Porterfield the miracle worker on and off pitch
Independent On Sunday - 10/06/2007 (885 words)
He is the FA Cup hero who is battling cancer but managing to create history in Armenia. Simon Turnbull reports
For all the countless words that were said and written about David Beckham’s contribution for England in Tallinn on Wednesday night, the most uplifting story of rehabilitation on the international football stage was unfolding 1,580 miles away, beyond the other side of Russia. At the Republican Stadium in Yerevan, Ian Porterfield stood next to the home dug-out, urging and inspiring Armenia to the most famous victory in their football history – a 1-0 success against Poland, the leaders of Group A in the Euro 2008 qualifiers.
Today, Armenia’s head coach undergoes six hours of chemotherapy at the Saint Grigor Lusavorich Medical Centre in Yerevan, the country’s capital. He is booked for another six-hour session tomorrow.
On 7 March Porterfield had an emergency operation to remove a cancerous tumour from his colon. “I’m still having treatment,” he said on Friday, speaking from the Yerevan apartment he shares with his wife, Glenda. “I’ve got two chemotherapy sessions left, on Sunday and Monday. I’m trying to keep things low-key because I think I’m going to be OK. I’m going to get through this. Bobby Robson’s had it three or four times and he’s still kicking around.”
Sir Bobby, in fact, has had cancer five times and is still alive and kicking at 73. Porterfield is 61, and he has survived a life-threatening scare once before.
Back in 1974 – the year after he scored the Wembley goal that caused one of the biggest upsets in FA Cup final history, securing Sunderland’s 1-0 victory against Don Revie’s mighty Leeds United – the gifted midfielder came perilously close to losing his life in a car crash. He suffered a badly fractured skull and a broken jaw. “I was very, very lucky to come out of it,” he reflected.
The accident cost Porterfield an international playing career – he was on the brink of a Scotland call-up at the time – but he was back in training within two months and helped Sunderland to the Second Division title the following season. Thirty-three years later, his fighting spirit is shining through once again.
As a head coach, the Fifer has made his mark before. He happens to be the last man to replace Alex Ferguson in club management, at Aberdeen in 1986. He was also Chelsea’s first manager in the Premier League and became a national hero in Zambia when guiding the African nation to within a goal of the 1994 World Cup, after the previous head coach and his playing squad had perished in a plane crash.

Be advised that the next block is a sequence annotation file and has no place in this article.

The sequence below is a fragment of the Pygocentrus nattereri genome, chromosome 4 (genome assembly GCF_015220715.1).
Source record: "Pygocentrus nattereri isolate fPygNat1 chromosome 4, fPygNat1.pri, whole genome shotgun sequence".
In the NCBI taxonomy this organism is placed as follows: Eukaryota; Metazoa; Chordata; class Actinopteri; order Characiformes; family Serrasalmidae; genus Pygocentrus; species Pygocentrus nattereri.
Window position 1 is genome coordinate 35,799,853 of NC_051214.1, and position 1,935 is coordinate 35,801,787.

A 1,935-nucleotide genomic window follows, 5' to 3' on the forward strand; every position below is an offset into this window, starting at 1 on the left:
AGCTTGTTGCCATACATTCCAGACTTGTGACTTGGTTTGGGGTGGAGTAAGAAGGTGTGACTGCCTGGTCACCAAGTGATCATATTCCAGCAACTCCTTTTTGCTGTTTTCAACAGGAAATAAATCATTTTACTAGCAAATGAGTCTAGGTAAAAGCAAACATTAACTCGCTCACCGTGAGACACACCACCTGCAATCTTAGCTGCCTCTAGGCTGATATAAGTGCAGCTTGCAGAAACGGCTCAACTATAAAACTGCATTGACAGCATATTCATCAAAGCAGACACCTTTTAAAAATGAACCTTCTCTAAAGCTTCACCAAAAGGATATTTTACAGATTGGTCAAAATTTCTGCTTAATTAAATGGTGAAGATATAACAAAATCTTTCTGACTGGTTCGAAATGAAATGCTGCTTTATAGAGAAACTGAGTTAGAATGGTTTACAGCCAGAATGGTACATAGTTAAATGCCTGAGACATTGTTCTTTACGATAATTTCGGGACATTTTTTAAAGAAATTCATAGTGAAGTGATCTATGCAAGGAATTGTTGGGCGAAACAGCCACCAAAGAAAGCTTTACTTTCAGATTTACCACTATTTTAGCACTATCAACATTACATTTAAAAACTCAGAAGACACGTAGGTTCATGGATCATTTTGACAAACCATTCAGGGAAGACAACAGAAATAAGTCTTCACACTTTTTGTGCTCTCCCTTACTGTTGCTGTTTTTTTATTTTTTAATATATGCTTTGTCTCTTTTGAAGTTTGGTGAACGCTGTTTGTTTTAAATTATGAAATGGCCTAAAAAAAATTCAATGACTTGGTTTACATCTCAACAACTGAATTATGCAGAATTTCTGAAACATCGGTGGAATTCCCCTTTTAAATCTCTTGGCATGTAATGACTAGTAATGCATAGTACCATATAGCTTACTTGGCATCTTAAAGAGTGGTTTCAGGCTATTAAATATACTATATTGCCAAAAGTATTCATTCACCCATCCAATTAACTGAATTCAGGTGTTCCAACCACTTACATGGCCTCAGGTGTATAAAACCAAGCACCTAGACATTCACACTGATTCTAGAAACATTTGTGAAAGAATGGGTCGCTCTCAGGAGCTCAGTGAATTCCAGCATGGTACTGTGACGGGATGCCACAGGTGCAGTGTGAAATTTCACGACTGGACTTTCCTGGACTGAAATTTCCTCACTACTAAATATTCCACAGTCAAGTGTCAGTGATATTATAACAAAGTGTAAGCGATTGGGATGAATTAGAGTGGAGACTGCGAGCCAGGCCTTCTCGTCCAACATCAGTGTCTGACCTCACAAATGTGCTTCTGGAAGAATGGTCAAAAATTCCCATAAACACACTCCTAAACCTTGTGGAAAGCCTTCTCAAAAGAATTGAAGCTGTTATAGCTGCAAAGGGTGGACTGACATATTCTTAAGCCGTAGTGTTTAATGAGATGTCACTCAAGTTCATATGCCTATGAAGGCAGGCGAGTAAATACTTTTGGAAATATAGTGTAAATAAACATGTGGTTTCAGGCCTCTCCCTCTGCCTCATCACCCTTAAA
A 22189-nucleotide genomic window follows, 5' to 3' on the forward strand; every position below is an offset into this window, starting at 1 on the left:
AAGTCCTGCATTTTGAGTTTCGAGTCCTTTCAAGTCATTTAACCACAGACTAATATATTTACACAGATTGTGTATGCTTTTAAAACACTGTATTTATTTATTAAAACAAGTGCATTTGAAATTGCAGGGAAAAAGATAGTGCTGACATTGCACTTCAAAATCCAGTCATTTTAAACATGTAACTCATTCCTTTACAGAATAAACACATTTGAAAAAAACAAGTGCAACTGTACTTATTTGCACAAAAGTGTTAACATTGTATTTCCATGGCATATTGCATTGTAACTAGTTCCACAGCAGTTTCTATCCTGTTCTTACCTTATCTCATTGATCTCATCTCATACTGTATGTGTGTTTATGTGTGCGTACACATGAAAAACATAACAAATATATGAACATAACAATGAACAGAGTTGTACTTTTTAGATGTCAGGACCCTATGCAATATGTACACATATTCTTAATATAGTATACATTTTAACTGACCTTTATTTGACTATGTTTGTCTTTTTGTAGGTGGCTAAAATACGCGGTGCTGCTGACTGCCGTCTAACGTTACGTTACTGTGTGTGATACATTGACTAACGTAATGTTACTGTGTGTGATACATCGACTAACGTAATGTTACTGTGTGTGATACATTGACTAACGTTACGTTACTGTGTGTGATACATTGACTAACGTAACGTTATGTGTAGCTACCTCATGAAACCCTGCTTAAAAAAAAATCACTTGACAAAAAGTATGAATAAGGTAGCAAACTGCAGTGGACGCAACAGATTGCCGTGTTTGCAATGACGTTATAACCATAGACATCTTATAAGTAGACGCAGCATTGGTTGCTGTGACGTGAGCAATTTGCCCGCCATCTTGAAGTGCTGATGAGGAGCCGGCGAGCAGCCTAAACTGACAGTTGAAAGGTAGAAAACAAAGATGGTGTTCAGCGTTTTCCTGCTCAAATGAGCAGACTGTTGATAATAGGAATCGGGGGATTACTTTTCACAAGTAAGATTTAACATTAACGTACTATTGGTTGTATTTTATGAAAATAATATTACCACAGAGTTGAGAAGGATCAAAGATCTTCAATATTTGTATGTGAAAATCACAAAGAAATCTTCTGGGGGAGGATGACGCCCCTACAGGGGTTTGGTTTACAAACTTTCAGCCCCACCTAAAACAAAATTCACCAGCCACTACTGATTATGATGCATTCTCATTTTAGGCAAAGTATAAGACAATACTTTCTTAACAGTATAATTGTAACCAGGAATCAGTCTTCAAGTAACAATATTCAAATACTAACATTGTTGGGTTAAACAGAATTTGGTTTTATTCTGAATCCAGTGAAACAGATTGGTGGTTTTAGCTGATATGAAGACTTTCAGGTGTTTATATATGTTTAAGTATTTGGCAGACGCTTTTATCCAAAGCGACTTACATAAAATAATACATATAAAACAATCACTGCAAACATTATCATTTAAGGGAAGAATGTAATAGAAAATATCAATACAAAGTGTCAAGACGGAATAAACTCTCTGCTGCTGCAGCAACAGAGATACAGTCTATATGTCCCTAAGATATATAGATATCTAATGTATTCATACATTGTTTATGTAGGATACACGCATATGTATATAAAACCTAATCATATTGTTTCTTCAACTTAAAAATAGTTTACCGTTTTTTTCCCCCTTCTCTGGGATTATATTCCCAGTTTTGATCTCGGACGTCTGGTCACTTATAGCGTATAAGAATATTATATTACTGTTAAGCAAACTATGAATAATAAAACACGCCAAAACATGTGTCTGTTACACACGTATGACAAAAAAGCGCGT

Armenia is Porterfield’s fifth overseas posting as a national coach. Since August last year, the man who won the cup for Sunderland has been nurturing the international underdogs from the smallest of the former Soviet republics – a country recovering from the devastation of genocide, earthquakes and mass migration. In the most trying of personal circumstances, he has managed to gain international respectability for Armenia.
In the European Championship qualifiers, there was a draw against Roy Hodgson’s Finland and unlucky one-goal defeats against the Finns, Belgium and Poland before the heroics of the last eight days. With Porterfield back at pitchside and half-adozen first-choice players unavailable, Armenia won 2-1 in Kazakhstan a week yesterday and then beat Leo Beenhakker’s Poles 1-0 in Yerevan on Wednesday, thanks to a second-half free-kick from a veteran striker called Hamlet Mkhitaryan.
“This is history for Armenia,” Porterfield said. “They have never ever won two games in a row. They’ve beaten teams like Andorra but never a big team like Poland before.
“It was incredible in the stadium. We were playing a team who lost their first qualifying game but then won their next six matches. Poland have got some great players. They’re an outstanding team. And as the game went on, Armenia got better and better and better. We were far, far the better team.
“We scored a wonderful free-kick. Hamlet, the guy who scored, is 33. He was quite magnificent. So were the rest of the team. We’ve played some really good football in the qualifiers but we’ve not played as winners – until now.
“I changed the mindset. I sat the players down and explained what they had to do to win games. Give them credit: they were inspirational against Kazakhstan and against Poland. “It’s wonderful for the people here. The flags are out in the street. The president came to see me. Och, it’s lifted this country so much. It’s just what this country needs.
“And I have to say the people here have been marvellous to me. The football federation have been tremendous. They’ve given me the best medical stuff you can buy. They’re not shirking anything, no matter what the cost.”
As well they might. As the good people of Sunderland would testify, you can’t put a price on Ian Porterfield, the worker of football miracles.
(c) 2007 Independent News & Media PLC
Publication: Independent On Sunday